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Dementia

Updated 08 August 2019

You may want to hold the extra chilli – a new study has linked eating more than 50g of chilli a day to having poor memory

Excessive amounts of chilli have been linked to a significant decline in memory over a number of years – but there's no need to panic quite yet.

Although spicy food has great benefits like boosting your immune system, helping you stay regular or even helping you live longer, researchers are now warning that 50g of chilli a day is linked to dementia. The study did, however, note that further research is needed – so if you're a lover of spice, there's no need to panic just yet.

The study, led by Qatar University, also involving academics from the University of Southern Australia, took place over 15 years and incorporated more than 4 500 people. Researchers found that those who consumed 50g of chilli a day were more likely to have poor memory. It was also linked to a 56% decline in memory over 15 years. 

Three-day food questionnaire

Researchers analysed data from 4 582 adults over the age of 55 who were part of the China Health and Nutrition Survey between 1991 and 2006. 3 302 of these people had their cognitive function tested in at least two sessions in 1997, 2000, 2004 or 2006.

As part of cognitive function testing, participants were asked to recall 10 words from a list and count back from 20. In addition, participants were also asked to rate their memories on a scale ranging from "very good" to "very bad". Participants' chilli intake was monitored via a three-day food questionnaire. Their diet included dried chilli peppers and fresh peppers, but no capsicums or black pepper.

The results showed that the more spicy food a participant consumed, the lower their cognitive function. In comparison to participants who did not eat chilli, those who ate 50g a day doubled their incidence of self-reported poor memory.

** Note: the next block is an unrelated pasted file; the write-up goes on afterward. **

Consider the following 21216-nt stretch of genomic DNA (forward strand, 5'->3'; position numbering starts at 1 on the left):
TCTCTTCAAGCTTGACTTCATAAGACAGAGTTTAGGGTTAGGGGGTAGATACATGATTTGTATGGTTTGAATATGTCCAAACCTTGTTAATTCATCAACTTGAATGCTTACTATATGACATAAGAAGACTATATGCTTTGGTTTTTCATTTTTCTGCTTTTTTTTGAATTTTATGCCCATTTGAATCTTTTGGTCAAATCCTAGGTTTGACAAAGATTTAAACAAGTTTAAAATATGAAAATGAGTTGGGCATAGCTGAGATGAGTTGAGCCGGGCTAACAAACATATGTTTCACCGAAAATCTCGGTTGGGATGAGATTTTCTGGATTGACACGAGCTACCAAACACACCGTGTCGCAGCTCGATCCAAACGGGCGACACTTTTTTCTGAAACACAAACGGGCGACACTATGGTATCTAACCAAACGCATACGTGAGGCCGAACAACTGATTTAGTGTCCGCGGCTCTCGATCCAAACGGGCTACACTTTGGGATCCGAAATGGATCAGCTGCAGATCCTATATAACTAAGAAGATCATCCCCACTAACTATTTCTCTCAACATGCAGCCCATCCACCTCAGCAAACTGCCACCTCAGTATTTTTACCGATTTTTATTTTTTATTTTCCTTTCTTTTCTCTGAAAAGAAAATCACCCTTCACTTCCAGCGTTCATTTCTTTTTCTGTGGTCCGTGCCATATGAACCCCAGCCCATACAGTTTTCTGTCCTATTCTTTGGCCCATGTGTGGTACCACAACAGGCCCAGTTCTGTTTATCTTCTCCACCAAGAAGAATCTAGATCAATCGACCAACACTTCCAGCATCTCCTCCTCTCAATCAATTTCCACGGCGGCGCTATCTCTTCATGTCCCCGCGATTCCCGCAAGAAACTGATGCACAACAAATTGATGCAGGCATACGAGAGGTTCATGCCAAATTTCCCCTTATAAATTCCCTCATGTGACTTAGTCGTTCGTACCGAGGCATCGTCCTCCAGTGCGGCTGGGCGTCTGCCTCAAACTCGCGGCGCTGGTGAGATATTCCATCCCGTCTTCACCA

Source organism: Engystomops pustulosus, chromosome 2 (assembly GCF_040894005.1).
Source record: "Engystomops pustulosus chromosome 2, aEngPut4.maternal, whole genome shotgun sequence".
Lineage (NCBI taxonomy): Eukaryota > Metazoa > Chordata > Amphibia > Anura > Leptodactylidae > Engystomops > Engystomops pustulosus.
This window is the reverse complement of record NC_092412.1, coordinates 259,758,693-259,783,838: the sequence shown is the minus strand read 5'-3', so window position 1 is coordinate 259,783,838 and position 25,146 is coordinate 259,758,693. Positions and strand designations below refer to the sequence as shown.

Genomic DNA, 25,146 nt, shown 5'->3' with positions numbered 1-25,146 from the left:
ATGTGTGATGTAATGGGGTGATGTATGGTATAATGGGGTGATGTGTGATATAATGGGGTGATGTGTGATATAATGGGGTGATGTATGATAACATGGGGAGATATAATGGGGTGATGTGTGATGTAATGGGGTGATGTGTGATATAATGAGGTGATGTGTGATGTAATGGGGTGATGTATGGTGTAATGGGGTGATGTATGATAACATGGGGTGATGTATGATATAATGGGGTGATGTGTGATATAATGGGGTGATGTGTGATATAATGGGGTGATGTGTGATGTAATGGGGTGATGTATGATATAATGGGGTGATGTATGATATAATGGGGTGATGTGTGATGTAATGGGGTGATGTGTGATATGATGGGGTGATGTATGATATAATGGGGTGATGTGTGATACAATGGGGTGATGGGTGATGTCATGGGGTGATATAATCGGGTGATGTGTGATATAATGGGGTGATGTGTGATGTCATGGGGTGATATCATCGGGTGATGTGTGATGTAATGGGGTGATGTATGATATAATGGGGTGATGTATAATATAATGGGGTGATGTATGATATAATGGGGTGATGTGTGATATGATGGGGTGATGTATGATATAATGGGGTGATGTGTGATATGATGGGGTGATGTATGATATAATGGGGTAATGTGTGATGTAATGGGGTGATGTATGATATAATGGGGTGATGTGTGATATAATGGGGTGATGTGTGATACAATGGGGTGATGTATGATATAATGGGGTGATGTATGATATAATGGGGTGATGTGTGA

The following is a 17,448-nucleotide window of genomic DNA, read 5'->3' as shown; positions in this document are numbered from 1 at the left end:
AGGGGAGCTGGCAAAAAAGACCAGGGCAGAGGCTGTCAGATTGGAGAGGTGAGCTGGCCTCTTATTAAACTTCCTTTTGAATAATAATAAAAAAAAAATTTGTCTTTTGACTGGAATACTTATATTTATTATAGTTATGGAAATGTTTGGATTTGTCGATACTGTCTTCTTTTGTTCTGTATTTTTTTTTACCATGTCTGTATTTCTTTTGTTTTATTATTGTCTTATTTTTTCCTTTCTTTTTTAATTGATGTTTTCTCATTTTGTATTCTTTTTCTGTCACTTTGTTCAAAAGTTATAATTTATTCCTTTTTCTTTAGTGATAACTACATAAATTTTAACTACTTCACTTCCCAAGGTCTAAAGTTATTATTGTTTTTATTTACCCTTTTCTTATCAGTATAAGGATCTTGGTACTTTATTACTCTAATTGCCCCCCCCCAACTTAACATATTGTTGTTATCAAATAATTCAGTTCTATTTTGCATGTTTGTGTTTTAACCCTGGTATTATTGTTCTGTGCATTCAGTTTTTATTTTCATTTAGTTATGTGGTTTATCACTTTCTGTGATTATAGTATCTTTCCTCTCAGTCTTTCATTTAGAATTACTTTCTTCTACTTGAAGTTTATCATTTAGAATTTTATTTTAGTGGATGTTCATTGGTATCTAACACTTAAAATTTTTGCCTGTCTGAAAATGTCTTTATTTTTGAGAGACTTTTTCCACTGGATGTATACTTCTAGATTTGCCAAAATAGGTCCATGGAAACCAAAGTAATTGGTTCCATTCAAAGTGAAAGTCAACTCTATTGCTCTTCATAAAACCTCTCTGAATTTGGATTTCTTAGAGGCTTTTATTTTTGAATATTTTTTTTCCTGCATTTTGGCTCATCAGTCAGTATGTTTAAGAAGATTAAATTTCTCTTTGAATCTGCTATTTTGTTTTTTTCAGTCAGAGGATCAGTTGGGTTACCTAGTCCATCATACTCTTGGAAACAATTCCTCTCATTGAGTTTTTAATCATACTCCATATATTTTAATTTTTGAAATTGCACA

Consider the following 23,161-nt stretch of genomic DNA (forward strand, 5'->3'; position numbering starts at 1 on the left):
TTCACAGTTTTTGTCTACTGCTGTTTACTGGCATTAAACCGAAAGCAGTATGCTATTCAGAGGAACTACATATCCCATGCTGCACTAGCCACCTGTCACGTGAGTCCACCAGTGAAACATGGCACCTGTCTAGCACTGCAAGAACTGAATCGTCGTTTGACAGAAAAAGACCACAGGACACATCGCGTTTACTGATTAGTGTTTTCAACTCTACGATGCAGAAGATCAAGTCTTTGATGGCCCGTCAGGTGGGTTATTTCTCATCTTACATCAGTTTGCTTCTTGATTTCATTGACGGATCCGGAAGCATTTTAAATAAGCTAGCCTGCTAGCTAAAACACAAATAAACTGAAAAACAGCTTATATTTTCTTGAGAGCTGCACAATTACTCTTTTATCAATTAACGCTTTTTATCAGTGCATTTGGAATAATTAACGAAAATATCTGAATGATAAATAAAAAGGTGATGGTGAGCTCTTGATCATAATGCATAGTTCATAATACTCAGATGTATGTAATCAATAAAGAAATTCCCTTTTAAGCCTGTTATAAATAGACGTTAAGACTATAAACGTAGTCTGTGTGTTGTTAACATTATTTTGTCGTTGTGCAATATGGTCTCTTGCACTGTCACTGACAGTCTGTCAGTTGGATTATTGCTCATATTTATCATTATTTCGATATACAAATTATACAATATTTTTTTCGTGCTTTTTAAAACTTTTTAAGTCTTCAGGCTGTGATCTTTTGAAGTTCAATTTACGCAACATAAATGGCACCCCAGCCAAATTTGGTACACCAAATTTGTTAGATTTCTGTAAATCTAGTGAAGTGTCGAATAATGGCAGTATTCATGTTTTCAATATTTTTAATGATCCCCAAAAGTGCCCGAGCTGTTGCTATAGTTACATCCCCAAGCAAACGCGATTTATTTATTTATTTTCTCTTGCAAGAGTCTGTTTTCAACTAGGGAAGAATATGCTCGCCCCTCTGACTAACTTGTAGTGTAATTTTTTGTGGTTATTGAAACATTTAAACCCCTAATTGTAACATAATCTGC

Researchers noted that 50g of chilli was "not common in Western countries", but that was one of the most widely used spices in the world, particularly in Asia. Dr Ming Li, co-author of the study said, "In certain regions of China such as Sichuan and Hunan, almost one in three adults consumes spicy food every day." Participants who ate this much chilli were 56% more likely to report memory decline over the 15 year period.

No conclusive evidence

BMI was said to be somewhat of a key factor in this study and those with a low BMI faced a greater risk of dementia, which researchers referred to as "borderline significant". The study also noted that participants who consumed more chilli tended to have a lower income and were more physically active than non-consumers of chilli.

Researchers are still unsure as to why chilli may cause cognitive decline in humans, as some studies found that chilli could potentially promote good memory in animals. Dr Clare Walton, the research manager at the Alzheimer's Society said, "With global dementia figures rising, understanding risk factors, especially those relevant to large populations like China, is certainly a hot topic." She continued to say that there were so many differences between the chilli lovers and abstainers in this study that it doesn't provide any conclusive evidence that eating spicy food will increase your risk of dementia. 

Further research is required in order to confirm the link between chilli and dementia. Researchers claim that chillies may affect nerve viability, but that theory remains highly speculative.

Image credit: iStock